Wednesday, February 15, 2012

CD sounds better than CAS?

The editor of Hi-Fi Plus Magazine, Alan Sircom, has stirred up a storm with his comment that at the very high-end, some audiophiles are beginning to prefer CD or SACD playback compared with Computer As Source (CAS) playing the same music files.



Alan wrote: Beneath the calm surface of the audio world, there are dark stirrings. The backlash is beginning. It’s starting slow, and starting at the very top of the top-end of hi-fi, but there are people in high-end audio who are comparing CD or SACD with the equivalent computer files, and consistently prefer the spinning disc.


You see, when you compare the very, very best of what CD and SACD replay has to offer (we are talking Accuphase, dCS, Esoteric, Metronome, Wadia and Zanden-grade disc replay, here) and do the same with the latest and greatest in computer audio in all its guises, CD and SACD often come out on top. At less breathtaking levels of audio expenditure, the differences are not so clear-cut. But the fact remains that in many of these tests, CD outperforms its computer audio replacement. It is LP vs. CD all over again.


Metronome Kalista CD transport.

Zanden 2000T CD Transport. Audiophiles using such high-end CD
players like Metronome and Zanden are saying CD sounds better than CAS.

I have performed such comparisons on several occasions and in a number of different contexts, and I have begun to conclude there is no simple answer. In many cases, the sound of disk and computer audio are on a par with one another. In some cases (and even, with some listeners) computer audio sounds distinctly more natural than CD, and also the reverse is true. But once you breach that top-end barrier, the more people you test, the more you come up with preferences toward the spinning disc, even under blind conditions. In fairness, these differences are fairly subtle, and I still maintain that well-handled computer audio is not ruined next to spinning disc, but the preferences are distinct and consistent.


I guess the next two interlinked questions are why? And what can we do about it? While we could do precisely nothing and hope our resolve will grant CD the same longevity as LP, I am more of a prepare for the worst, hope for the best kinda guy. I think the Why might stem from the computer itself; the better USB converters invariably take great pains to galvanically isolate the computer from the audio-side equipment, and the really outstanding server-based music replay systems have been computers that were broken down into separate subsystems, each one EMI and resonant/acoustically isolated from the next. Swapping out the standard power supply for a linear supply from a lab bench, replacing any form of HDD for a hedgehog of USB memory sticks and endless RAM have also all been touted as a path to computer audio salvation. But such options are impractical, expensive and are unlikely to receive approval from the computer know-it-alls.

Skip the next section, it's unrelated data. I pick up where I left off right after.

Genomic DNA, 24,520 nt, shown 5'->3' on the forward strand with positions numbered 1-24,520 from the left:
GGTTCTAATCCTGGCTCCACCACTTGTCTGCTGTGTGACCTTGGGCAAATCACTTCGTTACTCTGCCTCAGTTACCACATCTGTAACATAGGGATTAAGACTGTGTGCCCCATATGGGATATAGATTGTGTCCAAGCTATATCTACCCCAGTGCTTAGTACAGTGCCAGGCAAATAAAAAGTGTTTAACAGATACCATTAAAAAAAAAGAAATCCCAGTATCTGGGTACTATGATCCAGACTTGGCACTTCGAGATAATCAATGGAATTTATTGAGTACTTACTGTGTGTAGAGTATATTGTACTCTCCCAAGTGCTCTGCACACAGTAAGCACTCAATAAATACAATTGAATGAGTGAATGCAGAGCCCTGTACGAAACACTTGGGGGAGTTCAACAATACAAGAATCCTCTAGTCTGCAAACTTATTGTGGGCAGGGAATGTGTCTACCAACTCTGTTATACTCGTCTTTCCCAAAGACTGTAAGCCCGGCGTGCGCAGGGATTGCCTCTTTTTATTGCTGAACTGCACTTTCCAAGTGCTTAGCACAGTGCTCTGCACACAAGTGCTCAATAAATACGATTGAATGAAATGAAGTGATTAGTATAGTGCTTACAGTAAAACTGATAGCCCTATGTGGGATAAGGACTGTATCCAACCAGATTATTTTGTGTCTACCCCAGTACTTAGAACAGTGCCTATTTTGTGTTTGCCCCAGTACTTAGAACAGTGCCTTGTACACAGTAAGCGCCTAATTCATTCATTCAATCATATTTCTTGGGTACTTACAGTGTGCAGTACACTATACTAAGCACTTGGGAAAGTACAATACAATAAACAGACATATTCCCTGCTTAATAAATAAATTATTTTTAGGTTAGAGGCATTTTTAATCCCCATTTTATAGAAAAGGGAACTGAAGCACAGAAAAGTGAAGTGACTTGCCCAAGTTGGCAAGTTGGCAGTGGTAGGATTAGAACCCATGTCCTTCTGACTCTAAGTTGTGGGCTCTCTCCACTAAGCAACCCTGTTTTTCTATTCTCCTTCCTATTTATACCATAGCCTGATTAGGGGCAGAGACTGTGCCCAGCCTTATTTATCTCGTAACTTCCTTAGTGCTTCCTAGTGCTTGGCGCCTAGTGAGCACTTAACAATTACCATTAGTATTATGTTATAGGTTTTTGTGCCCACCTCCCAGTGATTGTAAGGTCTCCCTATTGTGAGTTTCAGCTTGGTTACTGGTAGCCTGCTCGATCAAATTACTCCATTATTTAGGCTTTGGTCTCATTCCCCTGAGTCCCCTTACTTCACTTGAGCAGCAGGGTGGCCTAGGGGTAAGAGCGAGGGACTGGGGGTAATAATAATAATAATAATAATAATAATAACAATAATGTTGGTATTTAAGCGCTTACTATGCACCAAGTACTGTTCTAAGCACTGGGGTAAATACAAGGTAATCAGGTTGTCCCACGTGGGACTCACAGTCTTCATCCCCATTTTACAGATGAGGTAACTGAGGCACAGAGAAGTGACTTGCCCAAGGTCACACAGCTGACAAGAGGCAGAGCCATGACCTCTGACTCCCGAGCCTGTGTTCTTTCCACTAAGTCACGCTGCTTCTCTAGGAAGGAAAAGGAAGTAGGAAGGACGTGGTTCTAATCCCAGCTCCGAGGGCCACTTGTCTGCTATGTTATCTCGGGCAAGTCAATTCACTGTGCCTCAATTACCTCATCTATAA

It may be that the high-end is creating something out of nothing, or that we are falling into the trap of comparing a mature format with a nascent one and criticising the new one simply for being new. But the fact remains that CD and SACD still have loyal followers among the audiophile community and that is not going away, no matter how good computer audio gets.

In the Malaysian scene, there are at least two audiophiles who have stated that the CD player sounds better than computer-streamed music in their systems.

This, of course, is a very sensitive issue as there are two groups waiting to pounce on each other - the diehard optical-disc followers (including the romantic TDA 1541 chip fans) will swear by the musicality of their CD/SACD players while the CAS enthusiasts will also swear by their Macs with iTunes and Amarra while Windows-based users will swear by their J River V16/17 or Foobar and the latest async USB 24/192 capable DACs.

But the fact remains that optical-based music is on its way down while CAS is on its way up.

2 comments:

  1. We are not comparing apples with apples when we compare CD with CAS. A well implemented CD system will sound better than a normal CAS setup and the reverse is true, a well implemented CAS will sound better than a normal CD setup. In my setup, the CD sounds better.

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  2. The Bladelius Embla uses proprietary software for ripping "bit-perfect copies of CDs using our advanced proprietary data reading error-analysis algorithms enabled by a high-performance Teac drive".

    After I rip the a CD into Embla internal flash memory.I found Embla play back cd still better than ripped file at same system.

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